41. Belinda Loftus, Mirrors: William III and Mother Ireland. (Dundrum, Co. Down: Picture Press, 1990), 25.

42. Nomad's Weekly and Belfast Critic, 16 Jan. 1909, 8.

43. Evening Telegraph, 30 Dec. 1907. Newspaper cutting in Rutherford Mayne Archive, Linen Hall Library, Belfast.

44. Northern Whig,27 Dec. 1907, 5.

45. Belfast News-Letter, 12 Jan. 1909, 9.

46. Robert Kee, Ireland: A History (London: Weidenfeld and Nicolson, 1980. Reprint. London: Abacus, 1995), 145-47.

47. Northern Whig, 22 Nov. 1910, 3.

48. Northern Whig, 23 Nov. 1910, 6.

49. Sinn Féin, 14 March 1914, 2.

50. Belfast News-Letter, 3 March 1914, 3.

51. Northern Whig, 3 March 1914, 9.

52. Advertisement in all Dublin papers, e.g., Dublin Evening Mail, 1 Dec. 1916, 2. On that particular evening, the Ulster company staged Mayne's The Turn of the Road and MacNamara's Thompson in Tír-na-nÓg.

53. Gearóid Ó Tuathaigh, "Nationalist Ireland, 1912-1922. Aspects of Continuity and Change" in Peter Collins, ed., Nationalism and Unionism: Conflict in Ireland, 1885 - 1921(Belfast: Queen's University Press, 1994), 64. Ó Tuathaigh points out that censorship at the time made reliable information very scarce, while rumors colored many of the accounts of the events.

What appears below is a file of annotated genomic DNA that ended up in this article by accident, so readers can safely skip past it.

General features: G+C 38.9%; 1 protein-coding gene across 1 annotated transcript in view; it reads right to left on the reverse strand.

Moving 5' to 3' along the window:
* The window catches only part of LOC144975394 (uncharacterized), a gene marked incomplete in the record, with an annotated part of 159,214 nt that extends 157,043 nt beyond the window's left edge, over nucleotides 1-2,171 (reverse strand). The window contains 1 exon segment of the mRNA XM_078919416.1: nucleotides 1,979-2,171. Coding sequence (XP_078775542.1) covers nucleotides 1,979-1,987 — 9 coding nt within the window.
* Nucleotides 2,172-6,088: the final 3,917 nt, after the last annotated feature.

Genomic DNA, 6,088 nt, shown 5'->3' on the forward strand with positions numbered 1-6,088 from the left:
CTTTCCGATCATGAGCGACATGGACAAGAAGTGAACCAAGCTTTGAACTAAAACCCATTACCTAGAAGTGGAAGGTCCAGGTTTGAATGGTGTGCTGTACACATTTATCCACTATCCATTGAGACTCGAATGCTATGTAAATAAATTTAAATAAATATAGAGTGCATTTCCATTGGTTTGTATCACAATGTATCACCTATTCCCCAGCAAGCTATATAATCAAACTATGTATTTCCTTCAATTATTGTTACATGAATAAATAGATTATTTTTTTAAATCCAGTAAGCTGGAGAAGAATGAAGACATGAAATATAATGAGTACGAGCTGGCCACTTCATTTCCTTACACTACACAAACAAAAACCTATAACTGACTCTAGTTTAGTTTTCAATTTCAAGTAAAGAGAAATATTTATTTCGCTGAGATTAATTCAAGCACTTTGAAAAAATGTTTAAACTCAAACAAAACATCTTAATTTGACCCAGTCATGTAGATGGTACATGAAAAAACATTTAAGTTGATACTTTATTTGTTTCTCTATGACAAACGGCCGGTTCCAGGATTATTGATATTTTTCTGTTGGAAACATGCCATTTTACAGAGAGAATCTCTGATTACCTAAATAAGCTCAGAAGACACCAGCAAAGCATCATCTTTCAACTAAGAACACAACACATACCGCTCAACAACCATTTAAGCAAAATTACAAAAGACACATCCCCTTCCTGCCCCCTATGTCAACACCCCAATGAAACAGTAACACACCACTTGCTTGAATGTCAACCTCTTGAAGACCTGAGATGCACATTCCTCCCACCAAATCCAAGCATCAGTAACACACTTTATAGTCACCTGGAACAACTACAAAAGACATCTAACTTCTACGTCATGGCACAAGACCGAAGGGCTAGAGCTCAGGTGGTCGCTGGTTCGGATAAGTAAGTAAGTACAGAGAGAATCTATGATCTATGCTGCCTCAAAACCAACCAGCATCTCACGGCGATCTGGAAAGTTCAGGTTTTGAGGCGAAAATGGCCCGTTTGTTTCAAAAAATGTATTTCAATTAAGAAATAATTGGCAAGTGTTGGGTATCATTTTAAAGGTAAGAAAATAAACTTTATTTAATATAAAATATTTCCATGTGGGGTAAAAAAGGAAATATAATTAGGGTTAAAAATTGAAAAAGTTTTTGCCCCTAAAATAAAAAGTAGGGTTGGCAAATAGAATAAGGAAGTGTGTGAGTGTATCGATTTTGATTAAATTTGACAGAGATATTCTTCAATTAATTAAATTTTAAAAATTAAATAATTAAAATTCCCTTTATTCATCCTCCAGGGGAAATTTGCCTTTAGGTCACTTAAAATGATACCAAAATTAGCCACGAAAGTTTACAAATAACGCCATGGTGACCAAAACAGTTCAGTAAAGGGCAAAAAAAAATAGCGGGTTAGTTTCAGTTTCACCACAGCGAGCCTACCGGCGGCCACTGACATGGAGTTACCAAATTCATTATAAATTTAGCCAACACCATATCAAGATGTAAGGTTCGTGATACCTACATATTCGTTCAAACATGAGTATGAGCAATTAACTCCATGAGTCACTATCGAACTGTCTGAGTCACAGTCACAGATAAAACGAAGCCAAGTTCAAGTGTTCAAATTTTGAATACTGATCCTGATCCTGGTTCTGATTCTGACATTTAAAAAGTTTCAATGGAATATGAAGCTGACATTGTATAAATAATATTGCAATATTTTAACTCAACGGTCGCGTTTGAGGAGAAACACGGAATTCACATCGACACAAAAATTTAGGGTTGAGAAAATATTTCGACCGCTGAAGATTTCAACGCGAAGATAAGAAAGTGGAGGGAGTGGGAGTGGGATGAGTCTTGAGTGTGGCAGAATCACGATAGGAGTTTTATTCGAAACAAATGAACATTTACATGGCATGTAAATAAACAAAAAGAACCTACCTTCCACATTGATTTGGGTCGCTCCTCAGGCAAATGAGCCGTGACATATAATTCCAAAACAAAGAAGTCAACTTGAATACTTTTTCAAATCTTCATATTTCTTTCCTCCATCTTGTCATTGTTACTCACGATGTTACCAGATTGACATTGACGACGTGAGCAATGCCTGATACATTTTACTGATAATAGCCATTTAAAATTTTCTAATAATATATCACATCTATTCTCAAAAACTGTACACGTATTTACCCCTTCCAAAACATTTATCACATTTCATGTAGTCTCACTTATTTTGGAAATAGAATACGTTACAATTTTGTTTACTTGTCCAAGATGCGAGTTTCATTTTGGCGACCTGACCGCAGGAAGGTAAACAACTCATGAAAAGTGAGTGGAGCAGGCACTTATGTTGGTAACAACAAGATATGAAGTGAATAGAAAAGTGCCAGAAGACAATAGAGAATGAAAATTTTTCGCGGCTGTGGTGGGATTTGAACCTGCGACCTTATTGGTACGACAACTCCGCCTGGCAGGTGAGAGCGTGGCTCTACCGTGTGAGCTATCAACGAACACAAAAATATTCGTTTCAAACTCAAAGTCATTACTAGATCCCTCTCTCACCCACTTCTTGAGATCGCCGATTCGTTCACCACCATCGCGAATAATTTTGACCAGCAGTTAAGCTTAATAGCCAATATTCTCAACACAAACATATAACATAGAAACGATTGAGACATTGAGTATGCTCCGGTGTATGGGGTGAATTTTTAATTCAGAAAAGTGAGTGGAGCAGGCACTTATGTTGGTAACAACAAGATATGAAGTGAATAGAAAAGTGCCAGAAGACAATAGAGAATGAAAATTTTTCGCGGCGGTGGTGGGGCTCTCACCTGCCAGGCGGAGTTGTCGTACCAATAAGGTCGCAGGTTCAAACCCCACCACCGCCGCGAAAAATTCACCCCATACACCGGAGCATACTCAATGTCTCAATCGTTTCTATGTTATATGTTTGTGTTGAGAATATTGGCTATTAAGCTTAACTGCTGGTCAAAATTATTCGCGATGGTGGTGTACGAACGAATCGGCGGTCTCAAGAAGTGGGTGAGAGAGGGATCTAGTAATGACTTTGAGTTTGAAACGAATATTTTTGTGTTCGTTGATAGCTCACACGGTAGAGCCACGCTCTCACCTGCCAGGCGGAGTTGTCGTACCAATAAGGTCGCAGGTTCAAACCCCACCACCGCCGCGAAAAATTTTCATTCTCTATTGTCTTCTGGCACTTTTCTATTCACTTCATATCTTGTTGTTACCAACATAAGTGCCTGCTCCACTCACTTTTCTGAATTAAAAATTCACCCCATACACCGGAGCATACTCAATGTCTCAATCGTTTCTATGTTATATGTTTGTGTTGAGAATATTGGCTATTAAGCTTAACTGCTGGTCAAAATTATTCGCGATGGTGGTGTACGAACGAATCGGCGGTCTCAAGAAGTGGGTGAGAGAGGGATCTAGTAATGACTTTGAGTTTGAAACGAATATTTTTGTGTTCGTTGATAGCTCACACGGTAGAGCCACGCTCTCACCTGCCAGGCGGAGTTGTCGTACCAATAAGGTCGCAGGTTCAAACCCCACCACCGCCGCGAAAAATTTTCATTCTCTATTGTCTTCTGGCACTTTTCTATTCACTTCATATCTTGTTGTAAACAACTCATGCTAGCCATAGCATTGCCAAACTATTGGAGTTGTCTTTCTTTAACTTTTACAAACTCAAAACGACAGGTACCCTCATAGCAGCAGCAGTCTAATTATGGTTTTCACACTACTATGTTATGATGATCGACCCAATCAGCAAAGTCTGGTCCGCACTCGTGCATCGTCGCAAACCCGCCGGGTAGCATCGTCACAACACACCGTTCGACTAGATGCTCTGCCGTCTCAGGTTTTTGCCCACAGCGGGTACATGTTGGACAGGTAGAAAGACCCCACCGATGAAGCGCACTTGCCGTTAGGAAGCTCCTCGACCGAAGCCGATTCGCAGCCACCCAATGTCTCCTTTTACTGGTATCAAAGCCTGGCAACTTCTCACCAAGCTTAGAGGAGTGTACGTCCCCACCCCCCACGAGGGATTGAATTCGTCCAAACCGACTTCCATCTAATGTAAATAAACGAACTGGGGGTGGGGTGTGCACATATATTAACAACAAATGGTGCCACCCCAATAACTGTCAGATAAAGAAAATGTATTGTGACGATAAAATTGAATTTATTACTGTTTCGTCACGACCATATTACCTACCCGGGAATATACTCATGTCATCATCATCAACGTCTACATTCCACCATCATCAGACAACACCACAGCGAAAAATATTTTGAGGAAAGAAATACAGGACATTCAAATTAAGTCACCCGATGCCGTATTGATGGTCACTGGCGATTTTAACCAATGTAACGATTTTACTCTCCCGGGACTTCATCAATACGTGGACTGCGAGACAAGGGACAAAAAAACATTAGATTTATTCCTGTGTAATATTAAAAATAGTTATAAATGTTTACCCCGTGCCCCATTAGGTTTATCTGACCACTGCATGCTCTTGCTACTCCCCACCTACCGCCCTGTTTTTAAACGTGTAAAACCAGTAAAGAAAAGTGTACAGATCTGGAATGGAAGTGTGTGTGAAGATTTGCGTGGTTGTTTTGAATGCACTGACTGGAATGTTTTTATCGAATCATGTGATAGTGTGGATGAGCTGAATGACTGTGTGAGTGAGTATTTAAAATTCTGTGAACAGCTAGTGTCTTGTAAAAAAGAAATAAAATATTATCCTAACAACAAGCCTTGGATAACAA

54. Irish Times, 1 Dec. 1916, 6.

55. Gerald MacNamara, Thompson in Tír-na-nÓg (Dublin: Talbot Press, 1912). According to MacNamara's nephew, the play was originally written at the request of the Gaelic League. MacNamara, however, did not spare the Gaelic Revival from satire, and rumor has it that the League rejected his piece (Bell, 43).

56. Belfast News-Letter, 10 Dec. 1912, 4.

57. Roy Foster, Modern Ireland, 1600 - 1972(London: Allen Lane/Penguin, 1988), 466-69.

58. Quoted in Bell, 48.

59. Lewis Purcell, The Enthusiast (Uladh, May 1905, 29-32) and The Pagan (Dublin: Maunsel, 1907).

60. The play was never published.

61. Lyons, 46-47.

62. Letter to the Guarantors, qtd. in Gregory, 20.

63. Frazier, 240.

64. For a useful discussion of the dissenting Protestant voices of the 1940s and '50s, see the final chapter of Gillian MacIntosh, The Force of Culture (Cork: Cork University Press, 1999), 180-219.

65. John Hewitt, "Regionalism: the last chance," Northman, 1947. Reprinted in Tom Clyde, ed., Ancestral Voices: the Selected Prose of John Hewitt (Belfast: Blackstaff Press, 1987), 125.

66. MacIntosh, 194-95.